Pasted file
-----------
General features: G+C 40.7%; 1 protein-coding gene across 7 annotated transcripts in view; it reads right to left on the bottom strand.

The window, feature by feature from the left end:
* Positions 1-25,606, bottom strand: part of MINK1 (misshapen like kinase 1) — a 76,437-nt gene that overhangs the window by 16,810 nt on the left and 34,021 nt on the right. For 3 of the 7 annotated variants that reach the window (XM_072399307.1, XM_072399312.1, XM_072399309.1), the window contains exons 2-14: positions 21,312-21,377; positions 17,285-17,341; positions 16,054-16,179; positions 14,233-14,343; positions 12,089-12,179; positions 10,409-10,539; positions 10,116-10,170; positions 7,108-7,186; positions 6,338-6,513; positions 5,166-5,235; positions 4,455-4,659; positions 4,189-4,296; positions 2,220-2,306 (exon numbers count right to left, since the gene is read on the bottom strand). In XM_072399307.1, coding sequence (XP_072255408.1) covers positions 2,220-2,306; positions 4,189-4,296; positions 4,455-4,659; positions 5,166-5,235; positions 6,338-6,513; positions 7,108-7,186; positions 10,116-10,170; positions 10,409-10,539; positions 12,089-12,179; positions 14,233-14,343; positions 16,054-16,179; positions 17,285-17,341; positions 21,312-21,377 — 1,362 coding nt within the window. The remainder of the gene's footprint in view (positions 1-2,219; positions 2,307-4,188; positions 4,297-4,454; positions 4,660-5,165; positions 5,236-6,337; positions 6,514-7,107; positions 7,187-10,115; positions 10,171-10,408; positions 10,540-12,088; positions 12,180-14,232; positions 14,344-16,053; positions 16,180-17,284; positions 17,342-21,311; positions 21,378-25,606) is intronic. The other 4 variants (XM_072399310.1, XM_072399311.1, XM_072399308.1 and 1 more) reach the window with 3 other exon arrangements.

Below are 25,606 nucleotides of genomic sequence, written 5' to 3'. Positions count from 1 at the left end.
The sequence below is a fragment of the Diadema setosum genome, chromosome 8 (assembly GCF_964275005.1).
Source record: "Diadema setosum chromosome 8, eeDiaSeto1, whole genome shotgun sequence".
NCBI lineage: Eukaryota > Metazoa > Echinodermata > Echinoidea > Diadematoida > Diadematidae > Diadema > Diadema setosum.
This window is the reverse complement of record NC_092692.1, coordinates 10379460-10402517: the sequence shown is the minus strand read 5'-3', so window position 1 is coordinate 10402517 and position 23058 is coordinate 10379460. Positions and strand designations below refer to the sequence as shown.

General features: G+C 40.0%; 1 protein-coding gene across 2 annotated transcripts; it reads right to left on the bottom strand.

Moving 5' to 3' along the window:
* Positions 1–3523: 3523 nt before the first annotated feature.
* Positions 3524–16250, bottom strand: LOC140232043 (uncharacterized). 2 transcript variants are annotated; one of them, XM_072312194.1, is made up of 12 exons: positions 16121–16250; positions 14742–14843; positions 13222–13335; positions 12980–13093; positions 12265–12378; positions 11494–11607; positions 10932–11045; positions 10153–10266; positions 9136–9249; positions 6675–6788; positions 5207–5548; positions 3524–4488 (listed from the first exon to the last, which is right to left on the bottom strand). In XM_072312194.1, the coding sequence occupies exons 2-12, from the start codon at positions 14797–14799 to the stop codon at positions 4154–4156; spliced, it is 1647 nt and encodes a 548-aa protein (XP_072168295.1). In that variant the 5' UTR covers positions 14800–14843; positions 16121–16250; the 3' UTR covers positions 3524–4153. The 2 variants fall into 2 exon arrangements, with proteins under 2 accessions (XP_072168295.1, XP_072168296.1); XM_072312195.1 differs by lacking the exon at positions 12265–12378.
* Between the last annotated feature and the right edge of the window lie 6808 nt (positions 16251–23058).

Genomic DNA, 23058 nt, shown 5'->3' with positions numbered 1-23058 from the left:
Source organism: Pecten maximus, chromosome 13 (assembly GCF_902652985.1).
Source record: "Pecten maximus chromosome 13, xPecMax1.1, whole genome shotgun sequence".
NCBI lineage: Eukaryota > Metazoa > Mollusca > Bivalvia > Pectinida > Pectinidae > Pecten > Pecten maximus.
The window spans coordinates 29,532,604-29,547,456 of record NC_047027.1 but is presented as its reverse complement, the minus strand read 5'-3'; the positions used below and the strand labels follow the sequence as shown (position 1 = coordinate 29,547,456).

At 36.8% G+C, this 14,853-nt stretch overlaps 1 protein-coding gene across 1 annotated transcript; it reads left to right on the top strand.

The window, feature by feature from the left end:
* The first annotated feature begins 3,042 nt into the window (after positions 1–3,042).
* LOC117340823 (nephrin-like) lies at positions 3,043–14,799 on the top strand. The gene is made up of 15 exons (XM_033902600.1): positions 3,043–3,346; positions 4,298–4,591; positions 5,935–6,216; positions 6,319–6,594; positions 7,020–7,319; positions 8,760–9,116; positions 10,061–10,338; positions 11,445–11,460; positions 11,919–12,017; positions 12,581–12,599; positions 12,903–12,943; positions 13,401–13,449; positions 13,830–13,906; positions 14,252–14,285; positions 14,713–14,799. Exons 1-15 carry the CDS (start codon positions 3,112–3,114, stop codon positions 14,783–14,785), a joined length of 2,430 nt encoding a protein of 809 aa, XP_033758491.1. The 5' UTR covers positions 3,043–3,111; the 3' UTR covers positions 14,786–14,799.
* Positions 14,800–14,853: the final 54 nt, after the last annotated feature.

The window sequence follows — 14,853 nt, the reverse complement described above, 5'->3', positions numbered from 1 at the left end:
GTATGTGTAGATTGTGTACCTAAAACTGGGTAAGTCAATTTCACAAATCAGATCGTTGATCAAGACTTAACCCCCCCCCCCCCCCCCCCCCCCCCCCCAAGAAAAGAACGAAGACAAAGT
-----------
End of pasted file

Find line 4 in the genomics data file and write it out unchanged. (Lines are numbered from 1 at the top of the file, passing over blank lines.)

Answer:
Below are 25,606 nucleotides of genomic sequence, written 5' to 3'. Positions count from 1 at the left end.